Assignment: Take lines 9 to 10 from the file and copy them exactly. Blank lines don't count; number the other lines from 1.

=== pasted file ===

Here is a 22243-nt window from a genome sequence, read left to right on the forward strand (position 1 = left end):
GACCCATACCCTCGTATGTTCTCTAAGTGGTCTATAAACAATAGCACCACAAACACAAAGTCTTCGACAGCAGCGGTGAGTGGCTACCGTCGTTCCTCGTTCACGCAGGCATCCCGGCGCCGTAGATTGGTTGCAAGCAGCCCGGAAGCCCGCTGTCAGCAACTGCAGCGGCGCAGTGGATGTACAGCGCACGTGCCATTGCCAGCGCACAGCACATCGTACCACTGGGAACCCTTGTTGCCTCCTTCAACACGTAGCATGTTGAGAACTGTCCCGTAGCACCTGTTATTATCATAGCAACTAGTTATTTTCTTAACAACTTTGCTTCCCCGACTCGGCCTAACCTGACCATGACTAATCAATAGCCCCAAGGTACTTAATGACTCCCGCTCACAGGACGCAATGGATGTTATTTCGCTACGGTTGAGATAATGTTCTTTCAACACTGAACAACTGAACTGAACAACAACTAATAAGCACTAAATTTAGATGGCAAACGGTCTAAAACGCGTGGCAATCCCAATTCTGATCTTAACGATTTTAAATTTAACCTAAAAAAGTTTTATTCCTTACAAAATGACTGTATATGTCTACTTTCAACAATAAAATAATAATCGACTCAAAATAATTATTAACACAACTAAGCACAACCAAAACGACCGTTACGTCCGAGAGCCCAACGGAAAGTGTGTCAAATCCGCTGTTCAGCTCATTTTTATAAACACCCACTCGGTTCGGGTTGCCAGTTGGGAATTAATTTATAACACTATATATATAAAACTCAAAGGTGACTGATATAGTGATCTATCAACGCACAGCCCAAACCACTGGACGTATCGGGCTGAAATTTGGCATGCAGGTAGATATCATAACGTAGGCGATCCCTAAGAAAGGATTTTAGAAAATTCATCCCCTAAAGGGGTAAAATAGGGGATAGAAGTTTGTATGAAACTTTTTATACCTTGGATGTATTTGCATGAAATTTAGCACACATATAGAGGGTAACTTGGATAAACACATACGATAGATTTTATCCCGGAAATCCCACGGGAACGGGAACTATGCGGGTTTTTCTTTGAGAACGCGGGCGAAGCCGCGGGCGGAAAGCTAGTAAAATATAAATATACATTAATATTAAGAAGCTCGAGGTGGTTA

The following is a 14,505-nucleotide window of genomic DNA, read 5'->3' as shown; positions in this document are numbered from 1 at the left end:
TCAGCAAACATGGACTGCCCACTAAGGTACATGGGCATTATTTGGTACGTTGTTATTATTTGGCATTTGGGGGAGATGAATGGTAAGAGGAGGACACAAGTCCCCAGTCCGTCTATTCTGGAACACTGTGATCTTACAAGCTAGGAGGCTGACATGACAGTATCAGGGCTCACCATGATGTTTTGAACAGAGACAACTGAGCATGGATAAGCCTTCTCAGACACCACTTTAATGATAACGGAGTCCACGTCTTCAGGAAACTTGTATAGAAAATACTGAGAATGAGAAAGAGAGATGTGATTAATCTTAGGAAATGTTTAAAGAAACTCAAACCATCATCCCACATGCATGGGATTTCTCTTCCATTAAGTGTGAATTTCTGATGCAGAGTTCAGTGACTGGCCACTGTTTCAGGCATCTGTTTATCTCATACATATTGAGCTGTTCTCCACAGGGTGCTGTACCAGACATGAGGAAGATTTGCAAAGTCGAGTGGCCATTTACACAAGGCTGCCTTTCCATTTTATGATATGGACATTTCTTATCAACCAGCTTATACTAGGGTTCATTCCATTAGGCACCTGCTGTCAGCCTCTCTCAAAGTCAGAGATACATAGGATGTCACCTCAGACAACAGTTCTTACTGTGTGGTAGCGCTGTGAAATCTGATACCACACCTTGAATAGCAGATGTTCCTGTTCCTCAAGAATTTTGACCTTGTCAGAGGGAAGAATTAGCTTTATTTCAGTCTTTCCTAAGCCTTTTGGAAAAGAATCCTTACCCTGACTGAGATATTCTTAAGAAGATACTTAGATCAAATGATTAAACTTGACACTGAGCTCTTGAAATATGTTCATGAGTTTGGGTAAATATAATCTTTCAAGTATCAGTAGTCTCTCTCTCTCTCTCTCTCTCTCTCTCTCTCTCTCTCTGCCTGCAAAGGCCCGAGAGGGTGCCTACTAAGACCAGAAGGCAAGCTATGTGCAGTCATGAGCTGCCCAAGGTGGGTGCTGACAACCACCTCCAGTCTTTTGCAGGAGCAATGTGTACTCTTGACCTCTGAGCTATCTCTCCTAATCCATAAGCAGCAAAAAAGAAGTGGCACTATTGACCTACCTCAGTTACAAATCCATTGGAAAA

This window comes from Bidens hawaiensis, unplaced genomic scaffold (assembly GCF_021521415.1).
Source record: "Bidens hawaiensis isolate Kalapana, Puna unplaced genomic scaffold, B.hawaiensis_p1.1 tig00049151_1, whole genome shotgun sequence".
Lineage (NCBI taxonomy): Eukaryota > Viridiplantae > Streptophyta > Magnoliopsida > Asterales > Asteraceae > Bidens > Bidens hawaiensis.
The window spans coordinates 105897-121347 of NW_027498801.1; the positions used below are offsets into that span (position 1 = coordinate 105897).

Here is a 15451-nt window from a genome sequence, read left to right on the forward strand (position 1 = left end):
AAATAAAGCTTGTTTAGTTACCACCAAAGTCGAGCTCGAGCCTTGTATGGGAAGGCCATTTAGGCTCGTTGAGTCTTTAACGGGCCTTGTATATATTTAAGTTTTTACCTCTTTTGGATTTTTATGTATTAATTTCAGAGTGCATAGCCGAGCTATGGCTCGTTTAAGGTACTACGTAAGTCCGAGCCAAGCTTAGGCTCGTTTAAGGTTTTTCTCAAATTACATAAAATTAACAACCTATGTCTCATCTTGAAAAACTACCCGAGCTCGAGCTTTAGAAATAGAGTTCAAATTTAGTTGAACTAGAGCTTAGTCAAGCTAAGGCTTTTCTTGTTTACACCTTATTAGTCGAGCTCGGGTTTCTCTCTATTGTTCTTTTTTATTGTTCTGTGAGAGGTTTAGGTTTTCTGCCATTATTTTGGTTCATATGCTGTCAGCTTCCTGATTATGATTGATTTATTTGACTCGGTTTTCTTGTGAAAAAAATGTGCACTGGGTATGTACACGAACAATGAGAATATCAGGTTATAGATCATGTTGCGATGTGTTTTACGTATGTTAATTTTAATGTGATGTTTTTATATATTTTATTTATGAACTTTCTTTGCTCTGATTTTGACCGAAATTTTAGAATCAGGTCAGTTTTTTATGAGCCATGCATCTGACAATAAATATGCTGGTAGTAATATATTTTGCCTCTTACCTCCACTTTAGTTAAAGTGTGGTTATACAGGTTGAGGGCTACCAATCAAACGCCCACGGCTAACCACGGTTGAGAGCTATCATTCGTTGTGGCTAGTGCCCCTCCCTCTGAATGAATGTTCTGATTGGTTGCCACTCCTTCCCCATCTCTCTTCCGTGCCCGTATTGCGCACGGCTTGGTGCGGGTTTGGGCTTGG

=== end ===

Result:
Here is a 15451-nt window from a genome sequence, read left to right on the forward strand (position 1 = left end):
AAATAAAGCTTGTTTAGTTACCACCAAAGTCGAGCTCGAGCCTTGTATGGGAAGGCCATTTAGGCTCGTTGAGTCTTTAACGGGCCTTGTATATATTTAAGTTTTTACCTCTTTTGGATTTTTATGTATTAATTTCAGAGTGCATAGCCGAGCTATGGCTCGTTTAAGGTACTACGTAAGTCCGAGCCAAGCTTAGGCTCGTTTAAGGTTTTTCTCAAATTACATAAAATTAACAACCTATGTCTCATCTTGAAAAACTACCCGAGCTCGAGCTTTAGAAATAGAGTTCAAATTTAGTTGAACTAGAGCTTAGTCAAGCTAAGGCTTTTCTTGTTTACACCTTATTAGTCGAGCTCGGGTTTCTCTCTATTGTTCTTTTTTATTGTTCTGTGAGAGGTTTAGGTTTTCTGCCATTATTTTGGTTCATATGCTGTCAGCTTCCTGATTATGATTGATTTATTTGACTCGGTTTTCTTGTGAAAAAAATGTGCACTGGGTATGTACACGAACAATGAGAATATCAGGTTATAGATCATGTTGCGATGTGTTTTACGTATGTTAATTTTAATGTGATGTTTTTATATATTTTATTTATGAACTTTCTTTGCTCTGATTTTGACCGAAATTTTAGAATCAGGTCAGTTTTTTATGAGCCATGCATCTGACAATAAATATGCTGGTAGTAATATATTTTGCCTCTTACCTCCACTTTAGTTAAAGTGTGGTTATACAGGTTGAGGGCTACCAATCAAACGCCCACGGCTAACCACGGTTGAGAGCTATCATTCGTTGTGGCTAGTGCCCCTCCCTCTGAATGAATGTTCTGATTGGTTGCCACTCCTTCCCCATCTCTCTTCCGTGCCCGTATTGCGCACGGCTTGGTGCGGGTTTGGGCTTGG